Last year Anna and I went to Wine Country over Thanksgiving. There was no turkey. Instead, we had fresh oysters along the Pacific Ocean for an impromptu lunch and finished our day in San Francisco’s Chinatown. It was low-key with no cooking, and because we had drank wine for nine straight days beer was a welcomed change of pace. While we didn’t eat turkey, we saw wild turkeys while driving into San Francisco.
However we promised to be around this year and decided to host our first Thanksgiving at our house. Hosting a holiday meal always presents challenges, but I stuck to a game plan (almost) and it was largely a stress free affair. Sure, we could have baked the bread earlier, but because pies were made the day before it was a wash. Here are my primary takeaways:
- Stick to a Game Plan. This means timing out when the turkey goes in, prepping your sides in advance, and getting out a charcuterie board for your guests. Wine helps too. Science has proven that hanger goes away when you have a mouth full of brie.
- Classics rule. While I enjoy the joys of gastronomy while roaming around the globe I err towards the side of tradition around the holidays (unless its New Year’s Eve, in which case, go crazy with your tastebuds). What does this mean for the Thanksgiving table? We had turkey, cornbread and sausage stuffing, green bean casserole, sweet potatoes, mashed potatoes, brussel sprouts, cranberry sauce, gravy, and rolls on the table. Nothing crazy to see here. That being said…
- Don’t be afraid to up your Technique. Just because we are cooking classics doesn’t mean I’m cooking like its the 1950s. You can make green bean casserole from scratch. Go wild and make homemade bread with your mother. Add some bourbon to those candied sweet potatoes, or be sure to mash then whisk in hot cream and butter to your mashed potatoes (jazzing that butter/cream mixture up with fresh herbs and garlic is a winner). For the star of the show…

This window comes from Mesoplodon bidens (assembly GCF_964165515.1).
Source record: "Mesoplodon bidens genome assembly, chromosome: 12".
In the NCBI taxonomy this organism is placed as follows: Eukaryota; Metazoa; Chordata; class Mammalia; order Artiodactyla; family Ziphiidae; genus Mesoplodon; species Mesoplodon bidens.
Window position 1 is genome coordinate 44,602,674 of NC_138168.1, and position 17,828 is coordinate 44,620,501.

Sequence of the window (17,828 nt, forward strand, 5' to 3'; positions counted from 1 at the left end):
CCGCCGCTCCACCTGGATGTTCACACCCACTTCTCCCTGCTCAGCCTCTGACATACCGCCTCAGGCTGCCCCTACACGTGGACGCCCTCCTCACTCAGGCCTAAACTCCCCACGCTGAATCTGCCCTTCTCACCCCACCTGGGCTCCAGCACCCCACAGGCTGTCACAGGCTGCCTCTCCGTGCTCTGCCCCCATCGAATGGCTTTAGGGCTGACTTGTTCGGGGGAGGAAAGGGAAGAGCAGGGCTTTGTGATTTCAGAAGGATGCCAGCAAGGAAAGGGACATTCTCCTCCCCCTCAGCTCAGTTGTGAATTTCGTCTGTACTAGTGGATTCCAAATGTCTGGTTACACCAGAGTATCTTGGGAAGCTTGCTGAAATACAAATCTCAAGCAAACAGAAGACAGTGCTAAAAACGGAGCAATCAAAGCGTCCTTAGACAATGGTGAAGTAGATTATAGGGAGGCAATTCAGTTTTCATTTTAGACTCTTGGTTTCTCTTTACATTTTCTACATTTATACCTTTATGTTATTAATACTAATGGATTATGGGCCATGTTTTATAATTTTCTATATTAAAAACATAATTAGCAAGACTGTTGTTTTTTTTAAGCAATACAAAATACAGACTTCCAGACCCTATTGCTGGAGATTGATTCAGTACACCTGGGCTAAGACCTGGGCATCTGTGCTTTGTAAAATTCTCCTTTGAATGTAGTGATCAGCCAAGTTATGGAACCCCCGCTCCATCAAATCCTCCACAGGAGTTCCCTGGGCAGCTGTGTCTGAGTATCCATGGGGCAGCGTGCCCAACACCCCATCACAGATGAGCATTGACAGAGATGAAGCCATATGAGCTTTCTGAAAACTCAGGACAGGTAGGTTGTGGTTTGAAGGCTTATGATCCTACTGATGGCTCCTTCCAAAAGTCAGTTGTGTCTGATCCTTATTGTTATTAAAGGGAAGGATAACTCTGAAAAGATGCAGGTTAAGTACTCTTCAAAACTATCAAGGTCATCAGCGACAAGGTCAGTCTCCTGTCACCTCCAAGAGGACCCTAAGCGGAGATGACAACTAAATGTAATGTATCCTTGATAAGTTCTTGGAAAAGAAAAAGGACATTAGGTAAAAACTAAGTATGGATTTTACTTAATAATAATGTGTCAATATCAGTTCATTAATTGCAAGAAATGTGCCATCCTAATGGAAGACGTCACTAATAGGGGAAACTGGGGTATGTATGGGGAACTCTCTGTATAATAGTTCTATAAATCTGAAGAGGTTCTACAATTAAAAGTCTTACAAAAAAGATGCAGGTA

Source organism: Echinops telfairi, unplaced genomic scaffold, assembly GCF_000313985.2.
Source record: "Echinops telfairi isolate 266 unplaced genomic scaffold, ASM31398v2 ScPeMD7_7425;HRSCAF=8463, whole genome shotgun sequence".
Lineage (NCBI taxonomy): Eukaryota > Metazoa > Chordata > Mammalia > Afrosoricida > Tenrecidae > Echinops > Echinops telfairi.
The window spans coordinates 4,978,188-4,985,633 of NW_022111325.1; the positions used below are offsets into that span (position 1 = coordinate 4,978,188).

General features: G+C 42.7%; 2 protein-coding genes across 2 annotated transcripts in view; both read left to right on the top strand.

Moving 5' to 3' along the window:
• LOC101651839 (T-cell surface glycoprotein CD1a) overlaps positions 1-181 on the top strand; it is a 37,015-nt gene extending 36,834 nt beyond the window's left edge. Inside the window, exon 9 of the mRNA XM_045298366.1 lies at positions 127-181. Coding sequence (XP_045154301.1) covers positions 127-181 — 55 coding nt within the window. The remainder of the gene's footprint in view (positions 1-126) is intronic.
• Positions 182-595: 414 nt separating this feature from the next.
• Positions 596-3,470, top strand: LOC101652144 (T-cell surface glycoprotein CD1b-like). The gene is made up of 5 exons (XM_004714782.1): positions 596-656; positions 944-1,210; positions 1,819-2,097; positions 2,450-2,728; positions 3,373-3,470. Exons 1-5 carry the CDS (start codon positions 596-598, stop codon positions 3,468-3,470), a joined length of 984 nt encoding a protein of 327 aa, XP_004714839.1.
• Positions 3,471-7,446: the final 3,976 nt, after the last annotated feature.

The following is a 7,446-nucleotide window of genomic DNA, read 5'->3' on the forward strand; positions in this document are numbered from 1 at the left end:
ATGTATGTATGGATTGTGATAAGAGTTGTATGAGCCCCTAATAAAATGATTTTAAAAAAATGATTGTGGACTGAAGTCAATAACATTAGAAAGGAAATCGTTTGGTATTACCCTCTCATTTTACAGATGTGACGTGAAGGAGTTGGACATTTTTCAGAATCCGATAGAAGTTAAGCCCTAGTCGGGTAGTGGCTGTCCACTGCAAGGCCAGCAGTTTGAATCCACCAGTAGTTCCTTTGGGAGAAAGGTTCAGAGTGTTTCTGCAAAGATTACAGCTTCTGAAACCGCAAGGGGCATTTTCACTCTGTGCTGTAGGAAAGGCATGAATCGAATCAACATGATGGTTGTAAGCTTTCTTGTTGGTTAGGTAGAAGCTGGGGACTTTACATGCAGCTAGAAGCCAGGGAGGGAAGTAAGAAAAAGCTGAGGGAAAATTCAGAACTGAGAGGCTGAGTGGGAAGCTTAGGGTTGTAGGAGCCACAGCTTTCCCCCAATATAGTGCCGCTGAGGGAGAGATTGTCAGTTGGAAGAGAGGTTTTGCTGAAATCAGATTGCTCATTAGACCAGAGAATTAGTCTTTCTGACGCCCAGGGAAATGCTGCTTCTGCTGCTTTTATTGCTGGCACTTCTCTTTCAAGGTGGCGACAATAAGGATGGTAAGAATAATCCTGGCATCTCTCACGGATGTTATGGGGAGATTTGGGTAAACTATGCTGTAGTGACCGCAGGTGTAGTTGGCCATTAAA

- Dry Brine the Turkey. I have done turkeys many ways in Thanksgivings past. I’ve done traditional roasted turkey with herb butter, deep-fried turkey, and brined turkey (both wet and dry). What I will tell you is while herb butter is consistent and frying is really fun (and really delicious), dry-brine is the way to go. You still need to baste your bird but the result always ends up being crisp skin and moist meat. Don’t listen to me though, listen to the experts to sway your opinion. However, this Norman Rockwell-esque bird speaks for itself.
- Embrace Fats. I pity the fools that skip out on butter, whole milk, and cream at Thanksgiving. I view it as you’re not eating like this everyday and Thanksgiving is a holiday synonymous with indulgence. Just go with the flow and do a nice workout on Black Friday (one-click on Amazon doesn’t count). That extra piece of pie won’t kill you.
- Make your own Stock. I was an idiot for not doing this. My wife resurrected the gravy at the last minute due to some unspeakable witchcraft/sorcery. Next time I’m making turkey with all the sides, I’m making my own stock a couple weeks before to avoid a panic attack.
- Leftovers. The true meaning of Thanksgiving. I’m having a turkey sandwich made from the rolls, turkey, cranberry sauce, and gravy mayo as I write this.